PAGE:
How the Mighty have Fallen - We may be devolving by the Look of Things

This may not change your life but it couldn’t go unsaid.


We think we have advanced as a civilization because of the accumulation of knowledge and having the wool pulled over our eyes by scientific progress.  In fact the exact opposite may be true if Florence has anything to say to us.  We have regressed in so many ways.  Walking the streets of Florence makes us realize that a sense of grandeur has been lost to us, a sense of artistic excellence has all but disappeared, and a sense of beauty has been rendered over.  And we are much the poorer, cultural exiles, damned by our pragmatism and loss of heart.

As for grandeur we can’t afford it anymore – it takes too long and it costs too much.  The Palazzo Pitti, for instance, has more marble in it than you can imagine and a look of sweeping elegance that we thought was the domain of ancient kings, and so it was.  The ruling classes of Italy lived in surroundings that make the grandest hotels look garish by comparison.  Even the religious rulers, known for their piety and poverty (?), lived in surroundings that can’t but help have given them a sense of the glories of heaven. No expense was spared in making houses for the holy.  They were the pride of Europe- which may well have been half their problem, but nevertheless in their original intention what magnificence was heaped upon magnificence to show the glory of God.  The Basilica of San Lorenzo is plain enough on the outside, even rough-hewn – somewhat like us – but inside is a vast temple of light, colour and beauty.  If your jaw doesn’t drop then we have deserved our fast food outlets and malls, trinkets and plastic.  What happened to us?

As for art, it was a declaration of the great themes of Christianity, plus some.  It didn’t exist for its own sake but for the sake of someone. Sure they got a little confused at times making both Mary and the baby Jesus something they weren’t, but their confusion is surely better than our artlessness in God’s name.  They unashamedly attempted to do for God what we hesitantly refuse to do.  They made his name glorious, they made his fame spread through the land, through the earth.  We on the other hand make his praise mundane and his name something to be avoided.  Our doves, crosses and timidity would have made them shrink with shame.  The Italians (at least those Italians) are robust, full-blooded people; we are at times a pasty replica, terrified of sensuality and our humanity.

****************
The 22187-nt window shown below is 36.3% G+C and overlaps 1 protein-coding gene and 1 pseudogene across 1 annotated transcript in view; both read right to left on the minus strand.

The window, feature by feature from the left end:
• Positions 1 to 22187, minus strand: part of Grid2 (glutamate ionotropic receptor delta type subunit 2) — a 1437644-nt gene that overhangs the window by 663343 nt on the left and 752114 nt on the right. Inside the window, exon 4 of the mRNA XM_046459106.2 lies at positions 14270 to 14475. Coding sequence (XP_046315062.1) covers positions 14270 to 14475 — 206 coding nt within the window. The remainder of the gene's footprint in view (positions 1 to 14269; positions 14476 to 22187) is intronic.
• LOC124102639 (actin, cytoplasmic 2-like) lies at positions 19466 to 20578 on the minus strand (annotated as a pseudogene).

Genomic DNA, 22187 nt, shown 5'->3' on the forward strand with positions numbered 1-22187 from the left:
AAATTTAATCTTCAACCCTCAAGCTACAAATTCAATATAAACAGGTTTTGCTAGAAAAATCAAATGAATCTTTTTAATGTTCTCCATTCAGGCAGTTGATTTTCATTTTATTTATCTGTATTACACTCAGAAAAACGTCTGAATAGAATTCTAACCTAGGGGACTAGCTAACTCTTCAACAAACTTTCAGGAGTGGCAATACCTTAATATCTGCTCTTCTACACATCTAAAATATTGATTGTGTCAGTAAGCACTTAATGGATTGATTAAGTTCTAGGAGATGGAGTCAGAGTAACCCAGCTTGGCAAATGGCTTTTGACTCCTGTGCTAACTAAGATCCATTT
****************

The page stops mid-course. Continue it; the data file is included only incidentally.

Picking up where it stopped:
Our celebration of humanity is clothed in embarrassment and abstinence. Good grief, how the mighty have been neutered.  Christian art was the expression of art; today our art is sidelined due to its lack of authenticity and boldness.  We must learn to celebrate with more than songs. We have something to say - the most important thing to say.  How can we possibly not say it with gusto, panache, dedication and style?  It was certainly once said like this. If you visit the Uffiza Gallery you’ll see what I mean.  There are some things that must be seen to be understood – and even then?

As for beauty, it is the hallmark of most things Florentine - an enduring beauty that is reflective of an enduring and fiercely beautiful God.  They specialized in beauty but today it is the domain of a few women and floral arrangements.  Flowers are nice and women are beautiful but that’s not the point.  More is beautiful than we have allowed.  Beauty, in a thousand guises, attracts us.  We want to be surrounded by it but we have quite forgotten what it looks like.  And even though beauty is in the eye of the beholder we suffer from impaired vision, we have cataracts on our soul, stigmatisms on our desires. 

So, how can a grey pragmatism, so popular in the church world, fill us with light and joy?  How can a culture robbed of all that makes a culture be attractive to any but us?  We have made duty the central virtue of a Christian’s world instead of life.  We have regressed I fear, fallen from a height virtually beyond view today.  Civilisation has become a shopping bonanza, with little time given to the soul and its need for grandeur, art and beauty, let alone truth, love and life.  We may have progressed in achievement but not in the celebration of the soul and its intense desires.

Go to Florence and have a peek.  You will be stunned.  But whatever you do don’t forget to look up, as it is where half the attraction is.  It would be so easy to think you were at another shopping mall (even the Italians) instead of one of the most attractive cities in the world -  as far as art is concerned.

And then, when you think grandeur, art and beauty has an end you go to Siena.  The Basilica of San Domenico, aside from the rather gruesome head of Saint Catherine, is filled with art treasures that made me emotional and not for religious reasons.  What poverty of soul we allow, what greatness we have let slip.  And then to add insult to injury the Cathedral of Siena leaves you short of breath.  The floor alone took six centuries to complete.  We get impatient if something takes longer than six months, but six centuries?  The library in this cathedral is one of the most beautiful rooms you’ll ever have the privilege of seeing.  The floor, walls, and ceiling are stunning testimonies to creative genius, filled with brilliant colour, design and daring.

I’m speechless (a rare occurrence) with wonder, speechless with how far we’ve plummeted.  How the mighty have fallen.